Sunday, April 10, 2011

A Song of Awakening by Roby James

A Song of Awakening by Roby James
Review by Tracy Falbe

Set in the 13th century, A Song of Awakening by Roby James opens during an uneasy peace between the Welsh and the English, who are determined to subjugate the tenaciously independent Welsh. Three Celtic bards, two old men and their apprentice Ine, journey to the Welsh village of Flint to witness the birth of Briana. The older bards prophesize that Briana will bring freedom to Wales. Because bards are highly revered within Welsh society, Briana becomes entrenched among her people as their hope for their future.

As little Briana grows up, the prophecy about her seems completely impossible. She is just a girl in a dangerous world increasingly threatened by Welsh tempers and English ambition. But for a time, she enjoys a decent life in Flint. She shows an aptitude for music, and Ine gives her lessons when he can.

Another major character in the novel is Rees a nephew of King Edward of England. While Rees is maturing, one of the old Celtic bards also stops by this young man's house and encourages him to maintain his love of music. Rees is mindful of the advice but knows that it is his role to be a knight. He grows into an excellent knight and is hardened by the Crusades into a phenomenal fighter. His intellect is also stimulated in foreign lands where he learns formal reason and logic from a scholar. The novel emphasizes that Rees is set apart from the vast majority of medieval society because of his intellect and his ability to apply it to problems.

Of course King Edward has a dangerously sharp mind as well. Cunning, cruel, cold, Edward Plantagenet is a man who gets his way, which includes brutally conquering the Welsh and securing that land with new castles. Edward projects indomitable authority. Many people dread his presence, but the author still imbues him with a recognizable humanity.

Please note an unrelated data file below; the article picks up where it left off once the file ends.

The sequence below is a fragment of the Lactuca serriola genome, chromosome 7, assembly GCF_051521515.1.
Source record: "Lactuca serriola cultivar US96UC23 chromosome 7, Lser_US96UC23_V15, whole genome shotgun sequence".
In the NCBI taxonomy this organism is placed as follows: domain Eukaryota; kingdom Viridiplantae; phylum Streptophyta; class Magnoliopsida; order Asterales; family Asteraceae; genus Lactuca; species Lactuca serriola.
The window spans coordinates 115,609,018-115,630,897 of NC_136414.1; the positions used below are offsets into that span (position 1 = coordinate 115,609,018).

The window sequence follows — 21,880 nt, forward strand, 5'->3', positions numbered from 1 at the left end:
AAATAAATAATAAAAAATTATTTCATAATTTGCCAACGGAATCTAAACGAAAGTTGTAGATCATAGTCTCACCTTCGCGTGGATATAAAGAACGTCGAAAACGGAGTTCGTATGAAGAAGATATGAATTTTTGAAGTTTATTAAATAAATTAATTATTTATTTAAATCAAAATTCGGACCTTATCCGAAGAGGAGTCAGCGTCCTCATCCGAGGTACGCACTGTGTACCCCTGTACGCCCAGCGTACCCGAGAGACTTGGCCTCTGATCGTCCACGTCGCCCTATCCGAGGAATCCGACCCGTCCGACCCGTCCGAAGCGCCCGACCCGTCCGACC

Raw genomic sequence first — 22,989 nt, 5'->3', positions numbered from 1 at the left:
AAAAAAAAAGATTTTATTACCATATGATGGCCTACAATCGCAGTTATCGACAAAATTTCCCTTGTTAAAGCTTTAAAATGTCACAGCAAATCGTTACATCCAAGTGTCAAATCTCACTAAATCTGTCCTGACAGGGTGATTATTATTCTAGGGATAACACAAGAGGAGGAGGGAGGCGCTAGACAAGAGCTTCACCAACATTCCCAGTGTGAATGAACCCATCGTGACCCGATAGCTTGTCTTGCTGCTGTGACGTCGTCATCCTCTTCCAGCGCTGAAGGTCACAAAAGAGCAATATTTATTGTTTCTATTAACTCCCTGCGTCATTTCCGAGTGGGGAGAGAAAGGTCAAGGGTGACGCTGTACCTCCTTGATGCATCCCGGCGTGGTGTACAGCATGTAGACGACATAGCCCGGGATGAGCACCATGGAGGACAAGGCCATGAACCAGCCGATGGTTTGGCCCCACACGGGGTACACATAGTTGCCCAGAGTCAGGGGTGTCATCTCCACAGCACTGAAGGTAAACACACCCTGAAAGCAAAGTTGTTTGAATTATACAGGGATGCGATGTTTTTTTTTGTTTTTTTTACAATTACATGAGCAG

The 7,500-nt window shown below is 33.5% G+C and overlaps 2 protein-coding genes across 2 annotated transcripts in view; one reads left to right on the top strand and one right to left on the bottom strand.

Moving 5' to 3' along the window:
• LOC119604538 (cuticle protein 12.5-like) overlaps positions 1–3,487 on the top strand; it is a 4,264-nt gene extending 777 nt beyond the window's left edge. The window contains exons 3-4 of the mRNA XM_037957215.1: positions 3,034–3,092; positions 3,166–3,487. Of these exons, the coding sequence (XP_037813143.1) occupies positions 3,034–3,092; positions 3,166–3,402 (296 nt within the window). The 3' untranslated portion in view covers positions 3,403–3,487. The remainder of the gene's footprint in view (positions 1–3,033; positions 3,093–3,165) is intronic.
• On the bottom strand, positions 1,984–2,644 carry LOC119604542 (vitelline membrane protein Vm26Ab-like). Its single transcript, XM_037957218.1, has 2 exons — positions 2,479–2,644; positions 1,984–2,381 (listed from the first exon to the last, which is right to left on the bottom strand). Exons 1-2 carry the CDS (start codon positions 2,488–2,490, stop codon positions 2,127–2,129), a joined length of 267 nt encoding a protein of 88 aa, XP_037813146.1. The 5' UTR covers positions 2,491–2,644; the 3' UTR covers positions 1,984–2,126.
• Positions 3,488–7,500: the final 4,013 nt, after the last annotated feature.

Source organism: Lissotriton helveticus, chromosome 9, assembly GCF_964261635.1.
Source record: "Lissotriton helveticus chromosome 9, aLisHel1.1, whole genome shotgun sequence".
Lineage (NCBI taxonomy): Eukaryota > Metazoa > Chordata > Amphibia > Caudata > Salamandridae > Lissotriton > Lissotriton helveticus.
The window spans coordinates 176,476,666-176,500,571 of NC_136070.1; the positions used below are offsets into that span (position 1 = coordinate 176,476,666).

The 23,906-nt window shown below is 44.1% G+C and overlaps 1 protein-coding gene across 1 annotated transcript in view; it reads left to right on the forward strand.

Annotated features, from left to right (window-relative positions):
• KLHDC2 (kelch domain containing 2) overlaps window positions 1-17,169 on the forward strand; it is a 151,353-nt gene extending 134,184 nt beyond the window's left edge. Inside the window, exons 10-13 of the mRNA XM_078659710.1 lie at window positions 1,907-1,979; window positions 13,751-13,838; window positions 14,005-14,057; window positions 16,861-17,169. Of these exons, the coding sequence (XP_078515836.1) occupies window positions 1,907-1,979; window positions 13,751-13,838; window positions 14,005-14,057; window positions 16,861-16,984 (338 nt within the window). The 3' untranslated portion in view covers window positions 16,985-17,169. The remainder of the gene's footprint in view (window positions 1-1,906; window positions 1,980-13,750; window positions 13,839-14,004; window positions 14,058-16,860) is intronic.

Edward easily recognizes the many talents of Rees and constantly takes advantage of them. He forces Rees to perform some ugly tasks when subduing the Welsh, and he makes Rees rule in Flint.

As the gripping dramas between the characters develop and play out, A Song of Awakening presents a marvelous depiction of the medieval world. Every scene is lush with detail, and you can really feel yourself at the banquet table listening to Ine play and sing or imagine the fiery stallion beneath Rees as he rides in his armor to battle. Rees beautifully embodies the concept of knighthood. He is skilled, powerful, and inspiring, but harsh deeds not of his choosing tarnish his honor.

Many tragedies and travails shape Briana as she matures. She is a bold woman but knows how to hide her true feelings in order to protect herself and others. The hope her people place in her is a great burden because she does not know what to do for them, but her loyalty to Wales is unswerving.

A Song of Awakening is written with beautiful, complex, and unhurried prose, and every word contributes to its engaging and heartfelt story. As the title implies, music is the soul of this novel. The mystical energy of music mortars together the story elements with the strength of a castle wall. Roby James has succeeded wonderfully in summoning the drama, culture, and challenges of medieval life. The author shows both male and female perspectives with thoughtful care. Everything is there from the whoring and ale-swilling of lower ranking knights to the intrigues of Queen Eleanor's household. Although this is a long novel, the story never drags. A strong current of conflict, expectation, and hope carried me from page to page. I highly recommend A Song of Awakening to anyone who appreciates finely crafted historical fiction and genuine characters. 

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